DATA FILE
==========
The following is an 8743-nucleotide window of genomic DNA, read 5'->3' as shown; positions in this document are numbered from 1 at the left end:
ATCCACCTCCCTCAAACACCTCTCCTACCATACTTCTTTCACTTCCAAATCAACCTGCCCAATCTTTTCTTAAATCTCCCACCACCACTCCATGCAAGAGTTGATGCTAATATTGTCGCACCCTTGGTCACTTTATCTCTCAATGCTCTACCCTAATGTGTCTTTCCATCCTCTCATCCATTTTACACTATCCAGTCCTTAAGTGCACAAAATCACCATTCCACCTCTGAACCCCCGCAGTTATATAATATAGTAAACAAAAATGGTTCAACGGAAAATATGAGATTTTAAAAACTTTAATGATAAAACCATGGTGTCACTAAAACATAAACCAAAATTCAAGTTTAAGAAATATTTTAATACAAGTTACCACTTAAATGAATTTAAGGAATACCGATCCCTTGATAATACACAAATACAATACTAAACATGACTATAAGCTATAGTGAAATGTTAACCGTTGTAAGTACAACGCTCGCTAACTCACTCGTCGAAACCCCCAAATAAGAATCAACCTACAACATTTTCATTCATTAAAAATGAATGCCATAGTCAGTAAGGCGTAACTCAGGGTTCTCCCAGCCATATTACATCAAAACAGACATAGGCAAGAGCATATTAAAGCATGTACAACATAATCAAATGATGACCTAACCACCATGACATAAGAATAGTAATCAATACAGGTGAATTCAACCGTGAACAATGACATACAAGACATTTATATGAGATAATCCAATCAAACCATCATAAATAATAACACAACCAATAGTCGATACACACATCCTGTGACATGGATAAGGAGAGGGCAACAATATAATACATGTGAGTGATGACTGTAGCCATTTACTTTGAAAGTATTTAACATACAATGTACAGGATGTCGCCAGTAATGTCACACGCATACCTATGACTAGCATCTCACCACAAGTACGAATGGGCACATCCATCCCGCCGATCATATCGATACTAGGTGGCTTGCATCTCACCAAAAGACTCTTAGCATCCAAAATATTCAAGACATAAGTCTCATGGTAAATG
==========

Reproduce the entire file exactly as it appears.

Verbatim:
The following is an 8743-nucleotide window of genomic DNA, read 5'->3' as shown; positions in this document are numbered from 1 at the left end:
ATCCACCTCCCTCAAACACCTCTCCTACCATACTTCTTTCACTTCCAAATCAACCTGCCCAATCTTTTCTTAAATCTCCCACCACCACTCCATGCAAGAGTTGATGCTAATATTGTCGCACCCTTGGTCACTTTATCTCTCAATGCTCTACCCTAATGTGTCTTTCCATCCTCTCATCCATTTTACACTATCCAGTCCTTAAGTGCACAAAATCACCATTCCACCTCTGAACCCCCGCAGTTATATAATATAGTAAACAAAAATGGTTCAACGGAAAATATGAGATTTTAAAAACTTTAATGATAAAACCATGGTGTCACTAAAACATAAACCAAAATTCAAGTTTAAGAAATATTTTAATACAAGTTACCACTTAAATGAATTTAAGGAATACCGATCCCTTGATAATACACAAATACAATACTAAACATGACTATAAGCTATAGTGAAATGTTAACCGTTGTAAGTACAACGCTCGCTAACTCACTCGTCGAAACCCCCAAATAAGAATCAACCTACAACATTTTCATTCATTAAAAATGAATGCCATAGTCAGTAAGGCGTAACTCAGGGTTCTCCCAGCCATATTACATCAAAACAGACATAGGCAAGAGCATATTAAAGCATGTACAACATAATCAAATGATGACCTAACCACCATGACATAAGAATAGTAATCAATACAGGTGAATTCAACCGTGAACAATGACATACAAGACATTTATATGAGATAATCCAATCAAACCATCATAAATAATAACACAACCAATAGTCGATACACACATCCTGTGACATGGATAAGGAGAGGGCAACAATATAATACATGTGAGTGATGACTGTAGCCATTTACTTTGAAAGTATTTAACATACAATGTACAGGATGTCGCCAGTAATGTCACACGCATACCTATGACTAGCATCTCACCACAAGTACGAATGGGCACATCCATCCCGCCGATCATATCGATACTAGGTGGCTTGCATCTCACCAAAAGACTCTTAGCATCCAAAATATTCAAGACATAAGTCTCATGGTAAATG